musicians at festival round circle
Photo by Ronê Ferreira

Originally published on SoundFly and republished on Hypebot

When your whole world is centered around the art you create — in your case, music — it can feel like a lot of pressure to constantly be keeping up with everything. It can feel like all you’re spending your time on is how to stand out instead of, you know, the music. The reason you got into this.

But, as you know, the business side of things really is an important part of your brand to know how to stand out and honestly, the more fun you have with it the more successful you’ll be. But, you have enough to do so let us help. 

Create One-of-a-Kind Exclusive Experiences

The thing you want more than anything is for your fans to feel special. One way to do that is to give them exclusive experiences that they can’t get anywhere else and that they know are uniquely tailored to them. You don’t have to be a huge band to do this, in fact being on the smaller side is actually a huge benefit when it comes to this. 

It means you have the flexibility to try different things and have fun with it — something a lot of bigger bands can’t do without tons of red tape. 

A couple ideas that won’t cost much time or money but will deliver an exclusive experience are things like: sending your fans holiday cards, creating opportunities for them to submit their fan artwork for use on merch, and throwing virtual free concerts once a month. 

A few others if you feel like going a bit bigger: Exclusive online content (like through Discord or Patreon), limited edition merch, or secret house concerts. Think about what your fans tend to respond best to and what kind of exclusive experience you would find most enjoyable, and then you’ll know you’re on to something.

Develop a Visually Stunning Brand

People are easily dazzled by the things in front of them — so give them something to marvel at. It doesn’t mean you have to have some wild and crazy brand full of bright colors and crazy designs(unless you want to), but it does mean putting some thought and effort into it. 

This means being intentional about things like your brand colors (why you choose them, what feelings you want them to evoke) and the content you put out. It’s not enough to just make great music and then never post online or not give your fans a great live show every time. Everything should feel coordinated and aligned. 

Take a moment to look at yourself from an outsider’s perspective. What would I think if I came across my band for the first time, with no context? How can I make sure others get what I’m trying to convey?

Collaborate With Other Artists (Non-Musicians Included)

There’s so much power in collaboration, which if you’ve been following along for a while you already know, but what you may be overlooking is that it doesn’t have to just be other musicians you collaborate with. 

While there’s a lot to do there like co-writes, joint shows, playlists featuring them, you can also collaborate with other artists like a local designer for your merch, dancers to perform at your shows (I had an artist named Jeff Michaels do this and it was AMAZING). Or try working with a local brewery to create a beer named after you for the month of your release show.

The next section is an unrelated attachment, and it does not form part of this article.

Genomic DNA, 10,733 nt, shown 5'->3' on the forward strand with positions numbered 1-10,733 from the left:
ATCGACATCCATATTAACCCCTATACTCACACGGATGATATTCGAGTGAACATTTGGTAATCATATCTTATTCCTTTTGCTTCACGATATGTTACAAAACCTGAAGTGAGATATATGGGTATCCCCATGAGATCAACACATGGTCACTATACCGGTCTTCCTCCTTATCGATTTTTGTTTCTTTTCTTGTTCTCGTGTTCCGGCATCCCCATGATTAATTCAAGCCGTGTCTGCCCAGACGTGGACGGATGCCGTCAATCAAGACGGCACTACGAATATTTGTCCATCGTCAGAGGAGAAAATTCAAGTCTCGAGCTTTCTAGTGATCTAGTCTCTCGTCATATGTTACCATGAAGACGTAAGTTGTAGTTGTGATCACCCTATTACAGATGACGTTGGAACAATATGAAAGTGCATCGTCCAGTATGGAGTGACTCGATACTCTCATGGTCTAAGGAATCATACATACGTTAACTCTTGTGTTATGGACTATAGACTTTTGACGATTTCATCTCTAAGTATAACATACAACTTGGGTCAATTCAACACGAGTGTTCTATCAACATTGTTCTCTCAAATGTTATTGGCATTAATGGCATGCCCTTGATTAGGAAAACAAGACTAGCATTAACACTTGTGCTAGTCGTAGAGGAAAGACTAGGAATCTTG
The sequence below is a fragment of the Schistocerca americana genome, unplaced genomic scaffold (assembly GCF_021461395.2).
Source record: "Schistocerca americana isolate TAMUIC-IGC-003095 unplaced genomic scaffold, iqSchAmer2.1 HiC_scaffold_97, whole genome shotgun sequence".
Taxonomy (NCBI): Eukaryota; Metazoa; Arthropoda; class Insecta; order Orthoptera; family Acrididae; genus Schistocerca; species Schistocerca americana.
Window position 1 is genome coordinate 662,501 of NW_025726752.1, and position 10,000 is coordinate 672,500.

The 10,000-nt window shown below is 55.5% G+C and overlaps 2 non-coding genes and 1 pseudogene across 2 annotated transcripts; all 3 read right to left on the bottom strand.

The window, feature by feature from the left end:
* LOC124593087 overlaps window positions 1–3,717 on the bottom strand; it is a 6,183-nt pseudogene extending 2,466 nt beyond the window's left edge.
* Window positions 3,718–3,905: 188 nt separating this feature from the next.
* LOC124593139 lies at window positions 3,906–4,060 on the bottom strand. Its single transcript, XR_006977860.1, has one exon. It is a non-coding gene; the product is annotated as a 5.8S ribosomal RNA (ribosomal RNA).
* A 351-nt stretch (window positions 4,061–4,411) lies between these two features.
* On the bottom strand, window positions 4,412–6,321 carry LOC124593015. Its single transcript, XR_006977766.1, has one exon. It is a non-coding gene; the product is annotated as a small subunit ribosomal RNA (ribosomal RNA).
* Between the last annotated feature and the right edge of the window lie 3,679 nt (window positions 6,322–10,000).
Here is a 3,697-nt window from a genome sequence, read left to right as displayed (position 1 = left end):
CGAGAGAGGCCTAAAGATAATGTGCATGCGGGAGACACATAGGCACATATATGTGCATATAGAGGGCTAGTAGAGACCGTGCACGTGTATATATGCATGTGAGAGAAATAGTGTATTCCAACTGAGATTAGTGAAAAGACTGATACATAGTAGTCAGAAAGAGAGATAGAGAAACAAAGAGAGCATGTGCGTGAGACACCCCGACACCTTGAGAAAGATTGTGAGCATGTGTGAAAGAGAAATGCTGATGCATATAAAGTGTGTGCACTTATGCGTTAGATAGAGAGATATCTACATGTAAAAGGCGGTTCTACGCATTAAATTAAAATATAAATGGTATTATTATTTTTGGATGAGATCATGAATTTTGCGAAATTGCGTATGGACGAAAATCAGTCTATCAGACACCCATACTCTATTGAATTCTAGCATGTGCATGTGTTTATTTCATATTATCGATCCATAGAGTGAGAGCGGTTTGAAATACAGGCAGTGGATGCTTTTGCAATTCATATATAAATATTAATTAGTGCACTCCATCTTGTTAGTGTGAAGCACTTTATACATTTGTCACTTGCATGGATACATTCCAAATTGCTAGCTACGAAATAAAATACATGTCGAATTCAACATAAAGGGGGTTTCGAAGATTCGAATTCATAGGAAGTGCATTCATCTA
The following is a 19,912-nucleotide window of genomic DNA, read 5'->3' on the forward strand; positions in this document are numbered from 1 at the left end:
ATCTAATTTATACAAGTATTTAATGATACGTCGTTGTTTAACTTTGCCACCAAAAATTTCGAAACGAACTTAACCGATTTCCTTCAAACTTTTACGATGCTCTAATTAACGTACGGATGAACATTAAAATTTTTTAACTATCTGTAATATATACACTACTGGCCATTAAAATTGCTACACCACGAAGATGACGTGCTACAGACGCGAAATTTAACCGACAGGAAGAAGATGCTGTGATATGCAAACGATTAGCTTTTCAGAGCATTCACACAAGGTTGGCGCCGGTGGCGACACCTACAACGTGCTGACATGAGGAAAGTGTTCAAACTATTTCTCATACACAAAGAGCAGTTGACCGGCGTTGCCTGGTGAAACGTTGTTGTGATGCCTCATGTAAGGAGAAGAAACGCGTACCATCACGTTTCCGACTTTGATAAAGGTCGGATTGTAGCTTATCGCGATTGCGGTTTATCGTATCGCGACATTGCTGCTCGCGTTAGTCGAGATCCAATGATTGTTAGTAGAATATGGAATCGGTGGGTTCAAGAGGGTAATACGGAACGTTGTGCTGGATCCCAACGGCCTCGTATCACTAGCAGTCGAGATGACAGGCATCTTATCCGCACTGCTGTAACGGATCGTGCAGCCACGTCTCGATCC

Think about what other brands your ideal fan would be following in your local or indie community and approach them about a collaboration. You may be surprised how many are down for it.

Create the Best Live Show They’ve Ever Seen

Live music is still one of the best ways to move an audience and create new fans, so when you perform, give them the best show they’ve ever seen. This means giving every performance your all, interacting with the audience both from the stage and after you’ve left it, it means having conversations with your fans and performing like you’re at Madison Square Garden even if there are only five people in the audience. 

You never know who those five people are. Or who they know.

Not only that, go a little extra sometimes. Rent the fog machine, have free candy, decorate for the holidays, mix things up. Give them something to take photos of and tell their friends about.

Pay Attention to Trends

It’s dangerous to get too comfortable. To stand out you need to always be paying attention to what you can be doing differently and while this can feel overwhelming at first, if you focus only on looking at things from the perspective of how to put your fans first (rather than simply keeping up with everything) that can help

So, if you don’t feel like your audience is on Discord for instance, don’t have a second thought about it. But if on the other hand you love Discord and feel like your audience is there too, that might be a good time to start exploring it.

Be Authentic

Yes, it sounds like a cliché but it still applies. Being authentic is the #1 thing you can do to help yourself stand out. It seems simple and the truth is that it is, but that doesn’t mean it’s easy. It can be scary to put yourself out there and really be who you are, weird quirks and all, but it’s the thing that will make you stand out more than anything. 

Trust me when I say, most artists struggle to do this but the ones who do it, always see more success. They’re also a lot happier.